Never, ever open an attachment from a suspicious e-mail
It could contain a virus that could wipe out everything on your
PC. To compound the damage, it could duplicate the virus and send
it to everyone in your e-mail address book, potentially destroying
their machines as well.
Don't trust anything in the body of the message
As the saying goes, "There's no such thing as a free lunch."
More ominously, though, there may be inappropriate content or pictures.
Most inboxes are sorted by date, and spammers may get you to notice
their new message by changing the date to several days earlier.
Reply to Sender
From (reply or reply-to address) Similar to the "Sender"
field, the "From" e-mail address is not to be trusted.
It's simply made up. If you attempt to reply, it will either bounce
because the address doesn't exist, or it will go to an innocent
person whose e-mail address was copied without their knowledge.
Name of Sender
Many spammers fake the name of the sender with something innocuous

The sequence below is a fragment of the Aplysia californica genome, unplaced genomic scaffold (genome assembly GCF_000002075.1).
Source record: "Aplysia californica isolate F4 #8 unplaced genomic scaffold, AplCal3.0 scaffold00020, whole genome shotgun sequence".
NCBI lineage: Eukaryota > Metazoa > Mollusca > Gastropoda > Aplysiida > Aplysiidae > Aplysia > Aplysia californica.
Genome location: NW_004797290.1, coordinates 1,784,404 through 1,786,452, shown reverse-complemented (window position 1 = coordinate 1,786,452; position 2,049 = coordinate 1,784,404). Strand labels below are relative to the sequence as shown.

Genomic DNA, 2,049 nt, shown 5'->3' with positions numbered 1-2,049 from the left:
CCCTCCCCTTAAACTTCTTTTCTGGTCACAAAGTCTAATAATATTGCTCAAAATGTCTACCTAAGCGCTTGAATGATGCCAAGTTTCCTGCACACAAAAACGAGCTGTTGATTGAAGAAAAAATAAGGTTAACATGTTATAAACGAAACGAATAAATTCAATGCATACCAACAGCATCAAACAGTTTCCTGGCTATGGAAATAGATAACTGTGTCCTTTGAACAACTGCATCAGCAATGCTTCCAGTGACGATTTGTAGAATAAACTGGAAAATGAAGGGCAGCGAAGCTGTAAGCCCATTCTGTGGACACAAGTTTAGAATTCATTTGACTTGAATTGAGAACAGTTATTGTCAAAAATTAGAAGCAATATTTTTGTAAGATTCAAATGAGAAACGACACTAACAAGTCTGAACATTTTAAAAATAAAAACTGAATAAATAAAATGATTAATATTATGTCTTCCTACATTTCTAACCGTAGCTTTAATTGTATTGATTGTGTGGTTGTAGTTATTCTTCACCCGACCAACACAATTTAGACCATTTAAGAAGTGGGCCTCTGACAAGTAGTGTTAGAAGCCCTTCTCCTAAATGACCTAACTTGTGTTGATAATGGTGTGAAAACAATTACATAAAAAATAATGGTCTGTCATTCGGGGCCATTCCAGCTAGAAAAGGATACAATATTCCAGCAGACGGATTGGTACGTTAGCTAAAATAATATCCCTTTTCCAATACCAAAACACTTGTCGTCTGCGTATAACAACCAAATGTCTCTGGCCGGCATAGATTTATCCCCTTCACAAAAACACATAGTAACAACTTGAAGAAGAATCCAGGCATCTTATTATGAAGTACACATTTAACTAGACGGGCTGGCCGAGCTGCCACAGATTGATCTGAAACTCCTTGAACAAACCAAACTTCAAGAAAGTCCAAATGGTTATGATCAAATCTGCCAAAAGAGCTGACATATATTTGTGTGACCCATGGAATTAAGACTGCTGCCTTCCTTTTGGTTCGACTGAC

like "Bob." Is it an e-mail from Uncle Bob? Or maybe from
your co-worker? You don't know, and the spammer counts on your curiosity.
Worse yet, some spammers will fake an e-mail as being from someone
you trust, like a national bank or a well-known online retailer.
If you're lucky, you can identify spam based on its subject line:
You don't need a lower mortgage rate or a date with Trixie. But
more often, spammers use guile to make the subject line something
you might click on. Who hasn't forwarded funny jokes with a subject
line like "FWD: great punchline"?
A new trick is to even fake the "To" or "Recipient"
field. It doesn't appear that the e-mail was sent to you, so the
spammer hopes that you will read it to be helpful and forward it
Clicking a link that promises to unsubscribe you will merely verify
to the spammer that your e-mail address is valid. That verification
means you'll likely be spammed even more.